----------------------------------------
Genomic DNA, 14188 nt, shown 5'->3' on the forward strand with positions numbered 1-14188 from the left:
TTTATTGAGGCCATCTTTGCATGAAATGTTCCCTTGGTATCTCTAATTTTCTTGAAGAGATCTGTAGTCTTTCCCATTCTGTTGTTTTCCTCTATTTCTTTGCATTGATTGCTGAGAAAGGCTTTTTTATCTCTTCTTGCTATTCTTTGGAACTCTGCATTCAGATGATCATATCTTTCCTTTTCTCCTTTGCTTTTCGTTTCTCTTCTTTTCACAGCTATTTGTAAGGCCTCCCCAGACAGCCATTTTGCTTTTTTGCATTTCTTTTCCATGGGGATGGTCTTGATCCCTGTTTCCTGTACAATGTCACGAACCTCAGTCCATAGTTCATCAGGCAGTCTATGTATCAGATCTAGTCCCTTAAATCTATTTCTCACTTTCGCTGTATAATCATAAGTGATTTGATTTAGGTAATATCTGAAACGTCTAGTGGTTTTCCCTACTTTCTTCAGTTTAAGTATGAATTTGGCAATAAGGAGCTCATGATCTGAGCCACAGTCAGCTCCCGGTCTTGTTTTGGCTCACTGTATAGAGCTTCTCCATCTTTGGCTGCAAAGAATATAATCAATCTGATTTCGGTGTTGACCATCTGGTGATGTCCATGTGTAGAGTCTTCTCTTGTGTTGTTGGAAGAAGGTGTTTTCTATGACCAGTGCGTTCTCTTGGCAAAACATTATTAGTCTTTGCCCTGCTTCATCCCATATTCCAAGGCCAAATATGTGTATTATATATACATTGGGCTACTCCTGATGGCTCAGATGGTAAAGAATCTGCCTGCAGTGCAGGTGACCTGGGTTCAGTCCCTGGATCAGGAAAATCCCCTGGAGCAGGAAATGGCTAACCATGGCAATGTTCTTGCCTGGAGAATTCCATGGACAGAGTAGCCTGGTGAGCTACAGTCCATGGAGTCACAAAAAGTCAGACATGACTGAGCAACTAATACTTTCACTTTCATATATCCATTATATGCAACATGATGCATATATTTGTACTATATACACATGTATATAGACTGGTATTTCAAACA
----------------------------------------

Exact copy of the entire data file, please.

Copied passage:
Genomic DNA, 14188 nt, shown 5'->3' on the forward strand with positions numbered 1-14188 from the left:
TTTATTGAGGCCATCTTTGCATGAAATGTTCCCTTGGTATCTCTAATTTTCTTGAAGAGATCTGTAGTCTTTCCCATTCTGTTGTTTTCCTCTATTTCTTTGCATTGATTGCTGAGAAAGGCTTTTTTATCTCTTCTTGCTATTCTTTGGAACTCTGCATTCAGATGATCATATCTTTCCTTTTCTCCTTTGCTTTTCGTTTCTCTTCTTTTCACAGCTATTTGTAAGGCCTCCCCAGACAGCCATTTTGCTTTTTTGCATTTCTTTTCCATGGGGATGGTCTTGATCCCTGTTTCCTGTACAATGTCACGAACCTCAGTCCATAGTTCATCAGGCAGTCTATGTATCAGATCTAGTCCCTTAAATCTATTTCTCACTTTCGCTGTATAATCATAAGTGATTTGATTTAGGTAATATCTGAAACGTCTAGTGGTTTTCCCTACTTTCTTCAGTTTAAGTATGAATTTGGCAATAAGGAGCTCATGATCTGAGCCACAGTCAGCTCCCGGTCTTGTTTTGGCTCACTGTATAGAGCTTCTCCATCTTTGGCTGCAAAGAATATAATCAATCTGATTTCGGTGTTGACCATCTGGTGATGTCCATGTGTAGAGTCTTCTCTTGTGTTGTTGGAAGAAGGTGTTTTCTATGACCAGTGCGTTCTCTTGGCAAAACATTATTAGTCTTTGCCCTGCTTCATCCCATATTCCAAGGCCAAATATGTGTATTATATATACATTGGGCTACTCCTGATGGCTCAGATGGTAAAGAATCTGCCTGCAGTGCAGGTGACCTGGGTTCAGTCCCTGGATCAGGAAAATCCCCTGGAGCAGGAAATGGCTAACCATGGCAATGTTCTTGCCTGGAGAATTCCATGGACAGAGTAGCCTGGTGAGCTACAGTCCATGGAGTCACAAAAAGTCAGACATGACTGAGCAACTAATACTTTCACTTTCATATATCCATTATATGCAACATGATGCATATATTTGTACTATATACACATGTATATAGACTGGTATTTCAAACA